June 22, 2021 6 min read
If you have a mouse problem then you can probably trace it back to food. It takes a lot to lure a mouse into someone's home or workplace. After all, from a mouse's perspective humans are dangerous giants. One of the main factors that can lure mice into human habitats is the promise of a good meal, and food's also one of the main things that you can use to take care of a rodent problem.
Taking care of a rodent problem should begin by figuring out how it started in the first place. A mouse will sometimes venture into a building to get out of the cold or rain. But in those cases they'll typically head right back out into nature once things have settled down. However, the big exception there is if they smell a ready supply of food.
If a mouse notices some of his favorite foods, he may just decide to become an uninvited houseguest. You might not even think that you have anything a mouse would be interested in. For example, most people think that there's no bigger lure for a mouse than cheese. After all, most of us grew up with cartoons depicting rodents eternally searching for a block of cheese. You might think that you're safe from a mouse infestation if you aren't regularly leaving blocks of cheese out overnight.
It's true that any given mouse will probably like cheese, but remember that rodents don't really encounter cheese in their natural environment. A mouse is primarily interested in food that it's familiar with. Few things temp a mouse like the sights and smells it's already familiar with. After all, what gets your own stomach rumbling? Are you more tempted by an abstract idea of food that you've never tasted or by a memory of your favorite meal? You're obviously more tempted by the food you can remember the taste of, and a mouse is no different in that respect. Of course, this also raises the question of what a mouse eats in nature.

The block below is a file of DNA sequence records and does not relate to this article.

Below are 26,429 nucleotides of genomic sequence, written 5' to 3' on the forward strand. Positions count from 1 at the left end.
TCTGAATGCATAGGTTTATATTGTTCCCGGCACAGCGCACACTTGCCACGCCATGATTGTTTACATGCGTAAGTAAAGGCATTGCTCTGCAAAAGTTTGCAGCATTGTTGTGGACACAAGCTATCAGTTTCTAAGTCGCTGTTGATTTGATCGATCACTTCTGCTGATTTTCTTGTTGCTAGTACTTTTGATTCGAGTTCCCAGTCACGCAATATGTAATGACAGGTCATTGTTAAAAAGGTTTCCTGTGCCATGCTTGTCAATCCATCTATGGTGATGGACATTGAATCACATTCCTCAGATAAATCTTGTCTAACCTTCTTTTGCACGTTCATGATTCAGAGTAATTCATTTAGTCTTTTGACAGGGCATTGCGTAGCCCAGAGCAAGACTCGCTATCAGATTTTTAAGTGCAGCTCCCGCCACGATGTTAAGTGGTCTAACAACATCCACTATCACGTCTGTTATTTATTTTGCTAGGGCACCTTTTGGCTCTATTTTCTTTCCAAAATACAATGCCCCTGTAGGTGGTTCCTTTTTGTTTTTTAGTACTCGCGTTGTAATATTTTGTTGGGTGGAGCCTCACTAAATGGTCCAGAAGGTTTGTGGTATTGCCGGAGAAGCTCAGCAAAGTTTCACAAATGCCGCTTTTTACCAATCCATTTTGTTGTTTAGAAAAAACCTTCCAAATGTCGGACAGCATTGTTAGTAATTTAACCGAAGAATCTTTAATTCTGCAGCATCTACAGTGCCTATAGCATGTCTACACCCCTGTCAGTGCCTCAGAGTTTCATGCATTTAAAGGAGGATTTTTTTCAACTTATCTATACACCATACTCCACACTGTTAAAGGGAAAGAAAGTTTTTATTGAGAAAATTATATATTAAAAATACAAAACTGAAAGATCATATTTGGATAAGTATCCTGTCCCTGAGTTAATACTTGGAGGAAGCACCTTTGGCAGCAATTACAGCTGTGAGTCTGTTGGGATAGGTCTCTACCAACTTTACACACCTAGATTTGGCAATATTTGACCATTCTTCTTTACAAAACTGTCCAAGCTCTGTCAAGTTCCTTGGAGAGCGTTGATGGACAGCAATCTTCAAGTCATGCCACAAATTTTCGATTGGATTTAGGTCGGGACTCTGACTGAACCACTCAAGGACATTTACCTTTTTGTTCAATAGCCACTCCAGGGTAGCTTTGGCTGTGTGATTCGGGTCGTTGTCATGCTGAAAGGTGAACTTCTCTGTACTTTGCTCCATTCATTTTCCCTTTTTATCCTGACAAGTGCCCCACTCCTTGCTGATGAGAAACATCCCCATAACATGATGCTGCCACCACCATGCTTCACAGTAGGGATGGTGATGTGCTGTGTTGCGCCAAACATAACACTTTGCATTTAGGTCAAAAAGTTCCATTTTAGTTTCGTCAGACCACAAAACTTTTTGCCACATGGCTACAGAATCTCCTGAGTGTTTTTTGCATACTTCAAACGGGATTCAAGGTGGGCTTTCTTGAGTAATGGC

A mouse can thrive in a wide range of environments. However, they're generally happiest within forests and grassy plains. Now take a minute to think about what kinds of foods you'd enjoy if you were camping out in those areas. Fruits and berries would be most people's first choices of forest fare. And the average mouse will enthusiastically agree with that opinion.
A mouse in the wild will eat almost anything it can get its paws on. But they love few foods as much as berries and fruit. The plump berries found under summer skies are as much of a draw for a mouse as for humans. And humans aren't the only mammals excited by the fall's ripe apples. A mouse loves apples and any other fruit it can find. Of course, getting to those delicacies is a different matter. The average mouse will get a real workout when trying to climb up to reach fruits and berries, but the average forest setting has a lot more to offer than sugary treats. Like humans, mice need to eat a lot of protein to build up muscle. And the average mouse needs to stay in shape far more than the average human. After all, humans can order our favorite dessert off a menu. A mouse usually needs to take on some imposing climbs and aerial acrobatics to get at fresh berries. So what does a mouse eat for protein?
The mice diet might have an occasional sugary treat, but the bulk of their scavenging goes towards more protein-heavy fare. Grains and seeds are some of the most important parts of the mice diet. Plants with lots of seeds, like sunflowers, can provide some significant protein for a mouse.
Many people are surprised to find that a mouse will take in some animal protein as well. You probably aren't thinking of the average mouse as an apex predator, and you're right, they usually aren't really hunting for meat. If a mouse gets to eat another mammal it'll typically be in the form of carrion. A mouse will seldom try to take down another animal in order to get a meal, but he's happy to eat any leftovers from another animal's hunt.